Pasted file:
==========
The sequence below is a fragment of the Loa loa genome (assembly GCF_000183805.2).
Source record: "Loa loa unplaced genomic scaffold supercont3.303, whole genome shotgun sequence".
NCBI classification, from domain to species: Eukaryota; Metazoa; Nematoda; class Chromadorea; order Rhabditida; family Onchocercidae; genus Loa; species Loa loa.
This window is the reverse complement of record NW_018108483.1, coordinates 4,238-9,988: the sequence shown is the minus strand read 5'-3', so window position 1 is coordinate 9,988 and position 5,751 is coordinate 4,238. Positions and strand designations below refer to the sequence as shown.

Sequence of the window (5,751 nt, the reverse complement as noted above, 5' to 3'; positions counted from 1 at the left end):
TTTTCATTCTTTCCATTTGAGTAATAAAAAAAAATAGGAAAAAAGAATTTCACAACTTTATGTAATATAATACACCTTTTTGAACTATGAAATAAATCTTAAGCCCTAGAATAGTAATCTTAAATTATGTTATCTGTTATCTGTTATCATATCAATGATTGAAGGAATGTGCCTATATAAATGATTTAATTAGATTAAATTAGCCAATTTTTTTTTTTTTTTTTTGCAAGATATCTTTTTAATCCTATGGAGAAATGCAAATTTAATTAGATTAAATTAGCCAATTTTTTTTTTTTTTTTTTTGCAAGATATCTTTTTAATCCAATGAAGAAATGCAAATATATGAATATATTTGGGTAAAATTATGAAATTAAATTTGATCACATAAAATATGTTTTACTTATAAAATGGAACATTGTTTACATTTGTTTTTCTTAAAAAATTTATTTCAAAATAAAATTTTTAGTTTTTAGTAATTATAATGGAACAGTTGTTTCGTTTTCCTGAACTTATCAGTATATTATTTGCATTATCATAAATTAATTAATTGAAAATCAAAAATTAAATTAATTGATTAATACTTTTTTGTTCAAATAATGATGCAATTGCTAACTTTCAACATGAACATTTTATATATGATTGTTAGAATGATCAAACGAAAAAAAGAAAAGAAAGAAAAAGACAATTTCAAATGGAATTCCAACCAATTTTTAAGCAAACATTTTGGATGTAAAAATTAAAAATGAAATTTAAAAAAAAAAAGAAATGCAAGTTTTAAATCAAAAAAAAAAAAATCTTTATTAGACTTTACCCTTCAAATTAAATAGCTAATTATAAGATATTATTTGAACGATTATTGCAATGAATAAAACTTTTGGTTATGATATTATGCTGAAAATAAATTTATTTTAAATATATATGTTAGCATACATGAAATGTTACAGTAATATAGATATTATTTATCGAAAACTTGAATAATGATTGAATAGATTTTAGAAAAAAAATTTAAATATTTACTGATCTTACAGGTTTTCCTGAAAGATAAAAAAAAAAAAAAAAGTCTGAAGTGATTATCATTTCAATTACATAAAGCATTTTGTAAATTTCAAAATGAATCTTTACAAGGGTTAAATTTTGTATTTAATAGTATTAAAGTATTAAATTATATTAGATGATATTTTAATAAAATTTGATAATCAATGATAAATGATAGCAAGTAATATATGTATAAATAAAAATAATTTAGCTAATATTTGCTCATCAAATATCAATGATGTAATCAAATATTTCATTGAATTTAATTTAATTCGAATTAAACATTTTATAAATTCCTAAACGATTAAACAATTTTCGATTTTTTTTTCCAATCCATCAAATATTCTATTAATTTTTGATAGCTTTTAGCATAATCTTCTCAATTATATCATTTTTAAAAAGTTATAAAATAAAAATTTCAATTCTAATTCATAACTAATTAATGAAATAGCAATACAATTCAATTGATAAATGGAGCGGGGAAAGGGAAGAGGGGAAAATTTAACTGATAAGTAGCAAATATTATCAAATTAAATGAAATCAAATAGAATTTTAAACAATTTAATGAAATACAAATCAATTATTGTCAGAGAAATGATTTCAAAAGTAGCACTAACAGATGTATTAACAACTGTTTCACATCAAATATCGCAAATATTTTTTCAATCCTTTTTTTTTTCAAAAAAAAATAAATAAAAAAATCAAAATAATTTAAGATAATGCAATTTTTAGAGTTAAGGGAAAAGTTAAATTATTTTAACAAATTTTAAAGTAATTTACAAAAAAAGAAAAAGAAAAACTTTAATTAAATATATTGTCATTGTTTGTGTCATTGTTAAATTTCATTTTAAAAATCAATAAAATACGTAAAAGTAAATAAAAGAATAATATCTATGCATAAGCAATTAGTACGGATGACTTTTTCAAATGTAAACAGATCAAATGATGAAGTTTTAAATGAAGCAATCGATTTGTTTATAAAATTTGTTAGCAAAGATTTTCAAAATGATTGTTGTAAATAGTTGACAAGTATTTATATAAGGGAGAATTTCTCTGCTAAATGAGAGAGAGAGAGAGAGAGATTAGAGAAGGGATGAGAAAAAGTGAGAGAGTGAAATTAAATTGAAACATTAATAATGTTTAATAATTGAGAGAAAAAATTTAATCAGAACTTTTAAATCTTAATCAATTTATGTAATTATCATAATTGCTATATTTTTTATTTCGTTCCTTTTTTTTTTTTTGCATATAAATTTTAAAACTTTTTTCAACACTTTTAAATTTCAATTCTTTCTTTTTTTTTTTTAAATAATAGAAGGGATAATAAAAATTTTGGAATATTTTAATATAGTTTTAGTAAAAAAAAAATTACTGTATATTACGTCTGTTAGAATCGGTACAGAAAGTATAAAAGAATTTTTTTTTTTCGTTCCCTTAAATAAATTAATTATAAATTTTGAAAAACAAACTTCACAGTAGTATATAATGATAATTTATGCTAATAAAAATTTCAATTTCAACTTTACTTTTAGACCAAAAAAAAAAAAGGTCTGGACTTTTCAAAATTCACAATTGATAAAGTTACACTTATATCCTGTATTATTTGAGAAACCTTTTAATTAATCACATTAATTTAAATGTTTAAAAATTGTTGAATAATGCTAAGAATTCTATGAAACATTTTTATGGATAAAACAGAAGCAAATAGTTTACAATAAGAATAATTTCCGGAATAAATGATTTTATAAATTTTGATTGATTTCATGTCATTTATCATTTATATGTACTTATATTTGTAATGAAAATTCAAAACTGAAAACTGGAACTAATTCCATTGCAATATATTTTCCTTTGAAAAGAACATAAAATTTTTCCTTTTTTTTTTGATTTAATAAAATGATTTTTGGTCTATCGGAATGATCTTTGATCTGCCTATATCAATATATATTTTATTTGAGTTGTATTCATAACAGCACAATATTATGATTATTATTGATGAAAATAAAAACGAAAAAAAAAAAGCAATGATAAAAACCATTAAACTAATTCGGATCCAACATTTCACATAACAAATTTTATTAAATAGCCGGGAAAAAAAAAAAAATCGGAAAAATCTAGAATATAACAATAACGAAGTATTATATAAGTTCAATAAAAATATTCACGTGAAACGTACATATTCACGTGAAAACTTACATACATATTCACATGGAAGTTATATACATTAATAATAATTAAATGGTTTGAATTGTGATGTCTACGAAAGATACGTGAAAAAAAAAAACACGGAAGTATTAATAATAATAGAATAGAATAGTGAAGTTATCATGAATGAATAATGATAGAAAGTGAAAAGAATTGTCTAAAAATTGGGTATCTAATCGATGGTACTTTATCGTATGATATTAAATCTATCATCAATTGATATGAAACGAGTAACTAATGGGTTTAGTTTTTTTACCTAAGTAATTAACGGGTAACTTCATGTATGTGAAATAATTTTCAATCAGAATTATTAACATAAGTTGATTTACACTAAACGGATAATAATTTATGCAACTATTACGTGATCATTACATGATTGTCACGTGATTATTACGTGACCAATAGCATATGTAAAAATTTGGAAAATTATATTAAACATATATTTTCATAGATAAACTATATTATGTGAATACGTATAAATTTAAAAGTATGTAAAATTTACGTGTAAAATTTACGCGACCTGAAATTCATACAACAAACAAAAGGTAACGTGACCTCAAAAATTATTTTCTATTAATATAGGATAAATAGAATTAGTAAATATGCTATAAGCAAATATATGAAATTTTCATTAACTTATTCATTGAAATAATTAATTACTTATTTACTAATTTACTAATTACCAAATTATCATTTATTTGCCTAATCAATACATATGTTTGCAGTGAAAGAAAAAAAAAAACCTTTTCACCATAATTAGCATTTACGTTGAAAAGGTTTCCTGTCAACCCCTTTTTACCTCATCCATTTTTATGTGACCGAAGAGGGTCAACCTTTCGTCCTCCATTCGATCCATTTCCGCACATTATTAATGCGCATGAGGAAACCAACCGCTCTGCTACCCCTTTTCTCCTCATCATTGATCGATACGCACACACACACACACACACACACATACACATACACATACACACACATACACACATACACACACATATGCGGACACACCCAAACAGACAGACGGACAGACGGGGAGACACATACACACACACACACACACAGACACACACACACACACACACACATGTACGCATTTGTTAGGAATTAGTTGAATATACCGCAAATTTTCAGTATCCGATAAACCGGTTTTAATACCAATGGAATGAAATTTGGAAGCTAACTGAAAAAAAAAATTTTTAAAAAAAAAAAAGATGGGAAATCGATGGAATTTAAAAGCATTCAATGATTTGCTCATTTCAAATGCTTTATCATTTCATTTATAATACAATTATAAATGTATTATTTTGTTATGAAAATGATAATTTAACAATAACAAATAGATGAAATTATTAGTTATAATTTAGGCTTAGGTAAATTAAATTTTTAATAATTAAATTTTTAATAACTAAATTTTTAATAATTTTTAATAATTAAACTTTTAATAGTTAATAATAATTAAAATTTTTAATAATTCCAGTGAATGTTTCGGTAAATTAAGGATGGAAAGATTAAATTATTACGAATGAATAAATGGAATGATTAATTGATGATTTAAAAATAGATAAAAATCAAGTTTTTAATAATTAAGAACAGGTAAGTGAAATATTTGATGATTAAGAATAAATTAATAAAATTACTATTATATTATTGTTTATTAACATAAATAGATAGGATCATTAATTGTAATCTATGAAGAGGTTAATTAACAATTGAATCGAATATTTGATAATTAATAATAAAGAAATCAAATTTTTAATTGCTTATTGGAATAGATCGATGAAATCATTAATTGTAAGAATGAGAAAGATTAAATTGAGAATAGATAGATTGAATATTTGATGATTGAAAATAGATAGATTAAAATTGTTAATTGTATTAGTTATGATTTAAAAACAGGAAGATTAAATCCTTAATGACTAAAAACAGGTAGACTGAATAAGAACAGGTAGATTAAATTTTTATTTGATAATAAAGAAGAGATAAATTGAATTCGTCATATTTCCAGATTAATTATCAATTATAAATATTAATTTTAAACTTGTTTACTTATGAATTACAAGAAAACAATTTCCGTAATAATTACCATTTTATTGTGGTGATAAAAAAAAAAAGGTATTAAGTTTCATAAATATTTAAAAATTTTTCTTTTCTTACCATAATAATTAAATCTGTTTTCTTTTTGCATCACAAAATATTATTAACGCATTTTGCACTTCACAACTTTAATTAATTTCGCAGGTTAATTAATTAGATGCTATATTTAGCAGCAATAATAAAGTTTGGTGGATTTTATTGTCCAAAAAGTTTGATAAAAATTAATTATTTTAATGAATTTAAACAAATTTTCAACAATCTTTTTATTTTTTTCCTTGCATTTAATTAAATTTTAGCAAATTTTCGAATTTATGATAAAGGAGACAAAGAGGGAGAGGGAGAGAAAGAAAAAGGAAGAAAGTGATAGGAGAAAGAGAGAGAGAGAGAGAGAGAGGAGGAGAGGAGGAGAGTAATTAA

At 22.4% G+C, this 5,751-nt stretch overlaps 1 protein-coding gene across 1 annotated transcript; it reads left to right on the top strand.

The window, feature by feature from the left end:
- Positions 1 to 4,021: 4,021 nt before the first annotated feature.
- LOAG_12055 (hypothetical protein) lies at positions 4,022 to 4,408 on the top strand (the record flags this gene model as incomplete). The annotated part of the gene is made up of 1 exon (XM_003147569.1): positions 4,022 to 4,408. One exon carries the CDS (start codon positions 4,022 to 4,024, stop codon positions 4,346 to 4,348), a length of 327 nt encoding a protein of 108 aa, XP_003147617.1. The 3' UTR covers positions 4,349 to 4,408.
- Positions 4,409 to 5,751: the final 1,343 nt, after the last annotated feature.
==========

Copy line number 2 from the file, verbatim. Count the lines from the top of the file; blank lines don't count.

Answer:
Source record: "Loa loa unplaced genomic scaffold supercont3.303, whole genome shotgun sequence".